The Greatest Photograph

Muhammad Ali at the 1999 Kentucky Derby. Courtesy of Churchill Downs.

Muhammad Ali at the 1999 Kentucky Derby. Courtesy of Churchill Downs.

As I settled in at my keyboard Monday morning to write this weekly visit with you via The Voice-Tribune, I did so with the goal of offering some thoughts on the sad passing of Muhammad Ali, Louisville’s gift to the world.

In countless speeches and other gatherings in front of groups large and small during my years at Churchill Downs, I have shared stories about the 142-year history of the home of the Kentucky Derby that, in almost every case, included this favorite nugget:

The great Muhammad Ali – then Cassius Clay, and later to be known as Louisville Lip, the Greatest of All Time, boxing’s three-time heavyweight boxing champion and a humanitarian of international impact – toiled in conditioning work early in his career with the Twin Spires of Churchill Downs often as his backdrop. The man who would become the best-known athlete in world history did conditioning runs over the one-mile sandy loam surface over which every renewal of the Derby and Kentucky Oaks have been run since their respective debuts in 1875.

That sandy surface was good for building muscles in the legs, one of the future champion’s most dazzling weapons in the ring.

It was a great story; although, I – nor any of my predecessors in the communications and publicity offices at Churchill Downs – had ever seen physical evidence that it was true. The story was part of our history section in the old Kentucky Derby and Churchill Downs media guide, but there were, to our knowledge, no photos of the young legend gliding over his hometown track.

That is, until Monday, just minutes after I sat to gather my thoughts for this piece, a tweet came in from my friend Paul Rutherford (@horsemanlawyer to you Twitter admirers who’d like to give him a follow), himself a lover of Thoroughbred racing and the history – athletic or otherwise – of our city. It contained a brief message, followed by a link.

“Just want to be sure you’d seen this,” the message read.

A click on the link opened a CNN story bearing the headline of “Previously unseen photos show young Muhammad Ali at home.” The story included 10 photos by photographer Curt Gunther, who the story said had chronicled most of Ali’s boxing career via the images captured by his Nikon F camera.

My eyes froze on the sixth image, which in my life and career comes as close to the Holy Grail as most anything I could imagine.

There it was – the image that I and others had created in the mind’s eye but had never seen nor, quite frankly, had any longer hoped to see. From 1963 – the year before he shook the world with an upset victory over champion Sonny Liston to earn his first heavyweight championship and months before the public announcement that he would heretofore be known as Muhammad Ali – was Gunther’s image of a smiling Cassius Clay running up the 1,234 1/2-foot Churchill Downs stretch and past the clubhouse.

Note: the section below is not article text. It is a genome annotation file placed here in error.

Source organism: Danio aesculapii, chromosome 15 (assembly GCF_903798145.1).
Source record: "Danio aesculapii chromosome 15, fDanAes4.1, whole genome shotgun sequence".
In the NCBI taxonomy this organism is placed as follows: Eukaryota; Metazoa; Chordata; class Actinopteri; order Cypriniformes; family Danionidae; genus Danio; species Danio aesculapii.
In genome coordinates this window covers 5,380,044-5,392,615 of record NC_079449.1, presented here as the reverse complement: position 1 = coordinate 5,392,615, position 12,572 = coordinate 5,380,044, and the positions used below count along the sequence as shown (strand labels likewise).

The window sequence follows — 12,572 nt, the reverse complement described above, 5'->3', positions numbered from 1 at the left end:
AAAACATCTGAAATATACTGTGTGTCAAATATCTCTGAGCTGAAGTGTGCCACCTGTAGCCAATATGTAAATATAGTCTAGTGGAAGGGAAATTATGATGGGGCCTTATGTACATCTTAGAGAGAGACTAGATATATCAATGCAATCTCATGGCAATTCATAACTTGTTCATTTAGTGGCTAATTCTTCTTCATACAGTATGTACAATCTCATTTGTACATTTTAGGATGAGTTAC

Some years back, I had witnessed Ali publicly confirm that he had indeed trained over the track that had been the scene of so many stirring performances by four-legged superstars and their human partners. Karl Schmitt Jr., the executive director of the Louisville Sports Commission who was my predecessor at Churchill Downs (and the guy who hired me to work at the track nearly 20 years ago), told the story about those on-track training runs at a luncheon at which Ali was honored.

Schmitt, who had noted the absence of photographic evidence in his story, turned to The Champ to ask this simple question: “Did it happen?”

“Yes,” replied the Louisville legend.

That was good enough for me and has been since that day.

But things changed Monday. Because of the talented eye of Curt Gunther, I have now seen an image of one of those moments.

In Gunther’s photo, the young Ali is dressed in street clothes, and his footwear is not appropriate for training. One could speculate that the champion-in-waiting and the photographer had discussed his work at Churchill Downs and then traveled to the track for a photo of an unscheduled training run.

As joyful as I was to finally see the image, it also was distressing because of the thought that Louisville’s greatest hometown icon, who ran so freely over the racetrack on that day in 1963, would likely have had a considerably more difficult time if he was to walk through the clubhouse and grandstand on a regular racing day.

The passage and signing of the Civil Rights Act would not occur until 1964, and there was work to be done in our nation and community in the months and years that followed the moment that Gunther captured.

But from a purely personal viewpoint, this heretofore unseen image of Ali is magical.

It depicted a young man who would soon be the self-proclaimed, but then nearly universally-acclaimed, Greatest of All Time at the home of the Greatest Two Minutes in Sports. The moment was neither the first nor the last in which Ali – the Louisville native turned Citizen of the World – would visit his world-famous hometown racetrack.

But prior to Monday, my perception of that and similar moments had been the stuff of legend and imagination. Now, it is a real and tangible thing and frozen in time thanks to Gunther’s lens.

It is a personal dream come true to see that image, which likely would not have surfaced at this point if not for Ali’s passing. But as much as I love the image and the opportunity to finally have a glimpse of that moment, I’d gladly return it to storage to have The Greatest with us a little while longer. VT